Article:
The FIA’s objective is clear. Teams can still make their wings flex within the already established limits, but they cannot “play” with material combinations and profiles to achieve localized deformations in strategically important aerodynamic areas.
Is this new directive necessary?
The current regulations already include provisions to limit the flexibility of aerodynamic parts. Article 3.2.2, in particular, states: “All aerodynamic components or bodywork influencing the car’s aerodynamic performance must be rigidly secured and immobile with respect to their frame of reference defined in Article 3.3. In addition, these components must form, in all circumstances, a uniform, solid, hard, continuous, and impermeable surface.”
Naturally, in reality, it’s impossible to have an infinitely rigid body, so there are certain tolerances. The FIA conducts static tests on various cars to verify that they indeed fall within the limits defined by the regulations. For instance, these tests are carried out on the front wing, rear wing, and various wing flaps, determining how much each of them can flex. Despite the evolution and improvement of these tests over time, they are still static tests, and it’s impossible to account for all load conditions on every part of the car. For this reason, it’s plausible that teams can surpass these limits without exceeding the globally imposed flexibility values defined by the regulations.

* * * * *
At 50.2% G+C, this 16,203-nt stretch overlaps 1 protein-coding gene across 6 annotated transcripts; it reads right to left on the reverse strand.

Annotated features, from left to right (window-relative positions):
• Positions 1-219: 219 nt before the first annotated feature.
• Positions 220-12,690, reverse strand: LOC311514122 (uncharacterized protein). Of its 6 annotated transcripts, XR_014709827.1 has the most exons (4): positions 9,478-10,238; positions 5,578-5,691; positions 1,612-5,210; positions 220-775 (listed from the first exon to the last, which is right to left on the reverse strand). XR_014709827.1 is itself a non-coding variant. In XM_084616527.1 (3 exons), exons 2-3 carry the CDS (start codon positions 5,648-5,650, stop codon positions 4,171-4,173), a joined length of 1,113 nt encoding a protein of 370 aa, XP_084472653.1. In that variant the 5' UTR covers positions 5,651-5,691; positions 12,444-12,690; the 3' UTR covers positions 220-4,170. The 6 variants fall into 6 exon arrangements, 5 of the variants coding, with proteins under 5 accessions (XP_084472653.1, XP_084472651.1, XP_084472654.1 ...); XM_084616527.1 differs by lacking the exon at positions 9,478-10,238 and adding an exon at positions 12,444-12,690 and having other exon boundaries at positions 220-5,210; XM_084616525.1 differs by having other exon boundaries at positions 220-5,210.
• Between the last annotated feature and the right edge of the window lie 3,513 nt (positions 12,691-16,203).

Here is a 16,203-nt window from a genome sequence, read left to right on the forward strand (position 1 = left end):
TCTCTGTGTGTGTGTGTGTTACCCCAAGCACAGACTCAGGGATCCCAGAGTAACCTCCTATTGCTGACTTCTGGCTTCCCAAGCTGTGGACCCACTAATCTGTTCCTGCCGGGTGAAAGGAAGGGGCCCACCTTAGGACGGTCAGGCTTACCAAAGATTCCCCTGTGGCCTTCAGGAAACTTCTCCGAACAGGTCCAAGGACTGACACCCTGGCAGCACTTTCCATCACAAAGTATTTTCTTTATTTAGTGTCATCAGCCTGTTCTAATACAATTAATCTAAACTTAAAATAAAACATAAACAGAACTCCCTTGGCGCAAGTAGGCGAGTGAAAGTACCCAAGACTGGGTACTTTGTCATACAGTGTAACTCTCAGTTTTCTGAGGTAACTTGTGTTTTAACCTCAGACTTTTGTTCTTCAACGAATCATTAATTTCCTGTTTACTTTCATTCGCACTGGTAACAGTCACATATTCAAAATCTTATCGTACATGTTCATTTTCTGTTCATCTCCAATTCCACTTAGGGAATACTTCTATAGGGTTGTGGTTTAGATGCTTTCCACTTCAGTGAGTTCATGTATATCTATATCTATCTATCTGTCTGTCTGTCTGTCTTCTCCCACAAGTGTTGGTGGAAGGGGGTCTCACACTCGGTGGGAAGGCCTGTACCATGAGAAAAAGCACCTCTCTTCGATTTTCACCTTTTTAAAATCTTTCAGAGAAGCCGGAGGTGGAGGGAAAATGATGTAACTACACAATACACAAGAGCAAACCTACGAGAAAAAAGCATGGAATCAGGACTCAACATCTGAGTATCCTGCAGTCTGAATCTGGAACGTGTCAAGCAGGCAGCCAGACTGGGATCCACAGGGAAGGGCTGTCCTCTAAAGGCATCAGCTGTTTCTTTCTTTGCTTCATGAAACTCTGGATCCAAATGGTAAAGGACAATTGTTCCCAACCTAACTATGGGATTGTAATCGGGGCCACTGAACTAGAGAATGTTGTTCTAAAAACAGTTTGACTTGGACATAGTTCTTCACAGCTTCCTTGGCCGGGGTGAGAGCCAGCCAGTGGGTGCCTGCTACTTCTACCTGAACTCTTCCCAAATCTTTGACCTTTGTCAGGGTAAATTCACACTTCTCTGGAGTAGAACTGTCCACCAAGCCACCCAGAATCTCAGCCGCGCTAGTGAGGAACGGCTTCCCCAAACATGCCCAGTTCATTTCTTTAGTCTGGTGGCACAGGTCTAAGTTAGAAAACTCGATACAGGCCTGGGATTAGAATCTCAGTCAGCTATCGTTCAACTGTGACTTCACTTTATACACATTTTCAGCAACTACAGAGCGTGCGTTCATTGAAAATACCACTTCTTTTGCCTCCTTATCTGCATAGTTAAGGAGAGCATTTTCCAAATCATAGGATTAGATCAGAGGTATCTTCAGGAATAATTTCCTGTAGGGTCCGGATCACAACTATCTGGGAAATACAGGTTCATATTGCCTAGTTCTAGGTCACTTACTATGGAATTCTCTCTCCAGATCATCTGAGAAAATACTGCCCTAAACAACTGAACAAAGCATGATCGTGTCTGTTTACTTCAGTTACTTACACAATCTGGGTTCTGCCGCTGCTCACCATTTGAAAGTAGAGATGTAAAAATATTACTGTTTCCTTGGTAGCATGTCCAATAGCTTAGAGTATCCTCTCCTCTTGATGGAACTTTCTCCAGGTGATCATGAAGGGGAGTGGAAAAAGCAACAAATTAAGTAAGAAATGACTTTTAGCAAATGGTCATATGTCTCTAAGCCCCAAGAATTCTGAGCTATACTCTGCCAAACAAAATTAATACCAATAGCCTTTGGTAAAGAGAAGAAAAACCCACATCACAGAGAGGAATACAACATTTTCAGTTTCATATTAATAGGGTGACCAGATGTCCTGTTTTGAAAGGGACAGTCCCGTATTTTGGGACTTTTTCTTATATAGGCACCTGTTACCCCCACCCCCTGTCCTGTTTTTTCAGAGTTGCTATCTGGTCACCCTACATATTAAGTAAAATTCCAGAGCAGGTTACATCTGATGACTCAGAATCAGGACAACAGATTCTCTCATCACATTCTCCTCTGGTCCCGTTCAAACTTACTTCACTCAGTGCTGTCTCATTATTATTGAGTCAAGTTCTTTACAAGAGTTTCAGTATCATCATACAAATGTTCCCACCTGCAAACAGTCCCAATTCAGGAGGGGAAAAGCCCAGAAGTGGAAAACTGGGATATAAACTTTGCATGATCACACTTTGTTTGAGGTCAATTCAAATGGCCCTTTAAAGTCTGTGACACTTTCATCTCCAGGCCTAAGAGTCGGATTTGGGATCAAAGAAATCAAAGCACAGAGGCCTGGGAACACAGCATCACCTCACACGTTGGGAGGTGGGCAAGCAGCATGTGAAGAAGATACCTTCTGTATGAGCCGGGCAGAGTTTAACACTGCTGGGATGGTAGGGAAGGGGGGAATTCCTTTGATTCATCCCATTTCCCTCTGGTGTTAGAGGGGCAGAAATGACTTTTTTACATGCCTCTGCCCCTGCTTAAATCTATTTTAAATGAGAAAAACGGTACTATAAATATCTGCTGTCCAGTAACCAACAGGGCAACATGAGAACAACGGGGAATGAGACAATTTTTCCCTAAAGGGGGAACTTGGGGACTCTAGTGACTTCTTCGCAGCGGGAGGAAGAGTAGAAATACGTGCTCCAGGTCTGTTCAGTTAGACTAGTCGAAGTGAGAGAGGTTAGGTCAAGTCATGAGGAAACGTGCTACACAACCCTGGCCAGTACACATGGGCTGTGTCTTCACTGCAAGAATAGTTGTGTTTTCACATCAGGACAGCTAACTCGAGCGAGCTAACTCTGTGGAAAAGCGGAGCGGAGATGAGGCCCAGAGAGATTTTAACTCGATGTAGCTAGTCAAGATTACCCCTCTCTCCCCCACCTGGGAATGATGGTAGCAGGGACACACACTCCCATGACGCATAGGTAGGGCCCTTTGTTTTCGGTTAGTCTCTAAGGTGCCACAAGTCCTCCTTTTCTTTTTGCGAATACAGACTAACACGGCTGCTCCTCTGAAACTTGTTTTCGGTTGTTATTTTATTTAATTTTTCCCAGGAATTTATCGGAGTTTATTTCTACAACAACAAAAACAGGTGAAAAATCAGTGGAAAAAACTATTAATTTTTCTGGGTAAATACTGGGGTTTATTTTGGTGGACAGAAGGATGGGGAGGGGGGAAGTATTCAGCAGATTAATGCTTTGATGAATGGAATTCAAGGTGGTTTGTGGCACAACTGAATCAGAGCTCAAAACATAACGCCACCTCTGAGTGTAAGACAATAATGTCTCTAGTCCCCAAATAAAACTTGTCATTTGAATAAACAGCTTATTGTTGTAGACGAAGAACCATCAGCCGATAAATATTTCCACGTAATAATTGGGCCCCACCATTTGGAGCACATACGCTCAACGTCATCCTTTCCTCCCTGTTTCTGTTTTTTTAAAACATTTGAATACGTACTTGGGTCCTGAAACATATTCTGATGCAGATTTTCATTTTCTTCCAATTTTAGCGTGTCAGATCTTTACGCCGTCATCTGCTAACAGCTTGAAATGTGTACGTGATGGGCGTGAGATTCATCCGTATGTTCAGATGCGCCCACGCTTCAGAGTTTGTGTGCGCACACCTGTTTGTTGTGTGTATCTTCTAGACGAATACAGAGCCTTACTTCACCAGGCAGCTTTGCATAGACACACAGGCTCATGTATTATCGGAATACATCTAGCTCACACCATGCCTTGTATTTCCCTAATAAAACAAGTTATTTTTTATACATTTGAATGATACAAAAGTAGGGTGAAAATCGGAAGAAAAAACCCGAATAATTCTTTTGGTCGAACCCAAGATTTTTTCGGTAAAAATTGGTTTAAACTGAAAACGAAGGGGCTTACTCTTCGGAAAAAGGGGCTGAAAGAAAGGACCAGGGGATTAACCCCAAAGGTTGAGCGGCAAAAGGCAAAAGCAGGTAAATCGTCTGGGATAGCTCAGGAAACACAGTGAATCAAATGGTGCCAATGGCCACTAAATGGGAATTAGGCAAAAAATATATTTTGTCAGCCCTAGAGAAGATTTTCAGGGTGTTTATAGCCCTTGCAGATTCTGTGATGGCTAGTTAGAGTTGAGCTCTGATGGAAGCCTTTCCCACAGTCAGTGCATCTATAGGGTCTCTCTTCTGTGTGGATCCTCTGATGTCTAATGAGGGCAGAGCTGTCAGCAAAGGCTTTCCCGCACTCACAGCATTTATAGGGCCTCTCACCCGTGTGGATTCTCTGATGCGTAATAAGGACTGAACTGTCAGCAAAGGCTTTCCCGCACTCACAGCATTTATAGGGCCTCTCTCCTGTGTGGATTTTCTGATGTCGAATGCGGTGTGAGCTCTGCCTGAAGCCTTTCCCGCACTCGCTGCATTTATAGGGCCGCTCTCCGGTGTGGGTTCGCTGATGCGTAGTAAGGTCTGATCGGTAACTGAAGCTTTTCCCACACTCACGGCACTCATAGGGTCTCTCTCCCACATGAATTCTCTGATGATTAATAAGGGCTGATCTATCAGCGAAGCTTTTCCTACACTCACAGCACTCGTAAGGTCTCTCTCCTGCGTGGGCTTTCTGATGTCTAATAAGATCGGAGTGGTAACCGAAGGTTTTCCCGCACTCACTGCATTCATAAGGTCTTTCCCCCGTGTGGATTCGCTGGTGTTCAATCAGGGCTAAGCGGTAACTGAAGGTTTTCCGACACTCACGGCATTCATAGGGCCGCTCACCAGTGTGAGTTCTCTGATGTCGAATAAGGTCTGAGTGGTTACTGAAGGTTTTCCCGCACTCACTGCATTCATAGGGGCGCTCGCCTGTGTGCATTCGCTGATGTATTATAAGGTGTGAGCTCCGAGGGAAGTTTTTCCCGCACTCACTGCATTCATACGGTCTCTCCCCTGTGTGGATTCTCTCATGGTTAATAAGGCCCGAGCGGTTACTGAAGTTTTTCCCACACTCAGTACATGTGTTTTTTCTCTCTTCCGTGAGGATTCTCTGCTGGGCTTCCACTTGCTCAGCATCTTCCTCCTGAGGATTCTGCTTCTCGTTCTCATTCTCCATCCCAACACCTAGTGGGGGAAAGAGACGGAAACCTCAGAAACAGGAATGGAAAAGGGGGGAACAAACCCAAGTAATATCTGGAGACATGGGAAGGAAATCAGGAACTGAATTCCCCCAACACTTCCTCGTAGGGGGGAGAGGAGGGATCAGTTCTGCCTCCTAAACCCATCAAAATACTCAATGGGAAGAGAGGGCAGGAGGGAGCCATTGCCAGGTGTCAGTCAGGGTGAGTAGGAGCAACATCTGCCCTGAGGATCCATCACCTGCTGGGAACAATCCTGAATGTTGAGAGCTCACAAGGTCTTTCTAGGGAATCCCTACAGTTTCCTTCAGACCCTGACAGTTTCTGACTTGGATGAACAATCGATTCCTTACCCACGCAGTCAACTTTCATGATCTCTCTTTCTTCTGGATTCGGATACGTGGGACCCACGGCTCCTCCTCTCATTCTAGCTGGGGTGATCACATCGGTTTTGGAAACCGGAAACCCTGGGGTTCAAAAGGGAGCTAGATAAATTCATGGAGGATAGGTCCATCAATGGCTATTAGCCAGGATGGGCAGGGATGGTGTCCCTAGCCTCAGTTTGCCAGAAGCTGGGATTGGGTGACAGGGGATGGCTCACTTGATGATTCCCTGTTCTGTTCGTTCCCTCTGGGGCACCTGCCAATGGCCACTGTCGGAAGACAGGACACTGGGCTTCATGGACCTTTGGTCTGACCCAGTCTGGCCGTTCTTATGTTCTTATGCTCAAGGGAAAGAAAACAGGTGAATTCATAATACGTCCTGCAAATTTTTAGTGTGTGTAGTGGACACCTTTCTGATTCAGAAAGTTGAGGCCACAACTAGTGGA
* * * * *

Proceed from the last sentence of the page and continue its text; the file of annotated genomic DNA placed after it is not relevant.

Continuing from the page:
This new directive helps the FIA clarify what is allowed and what is not. It seeks to impose an additional limit on flexibility since it’s impossible to eliminate it entirely. There was already talk of this in 2021, especially regarding rear wings, which sparked considerable controversy.
What will be prohibited by TD018?
The TD018 text, which will come into effect in Singapore, precisely outlines what will no longer be permitted. There are four constructive schemes that have been banned. The first two concern vertical, longitudinal, lateral, and rotational movement of wing profiles concerning the point on the chassis to which they are fixed. It is also prohibited to use flexible material connections in adjacent sections of wing profiles that can deform under load and alter the flow to create an aerodynamic advantage. Finally, profiles with a “soft” trailing edge to prevent cracking following flexion will not be allowed.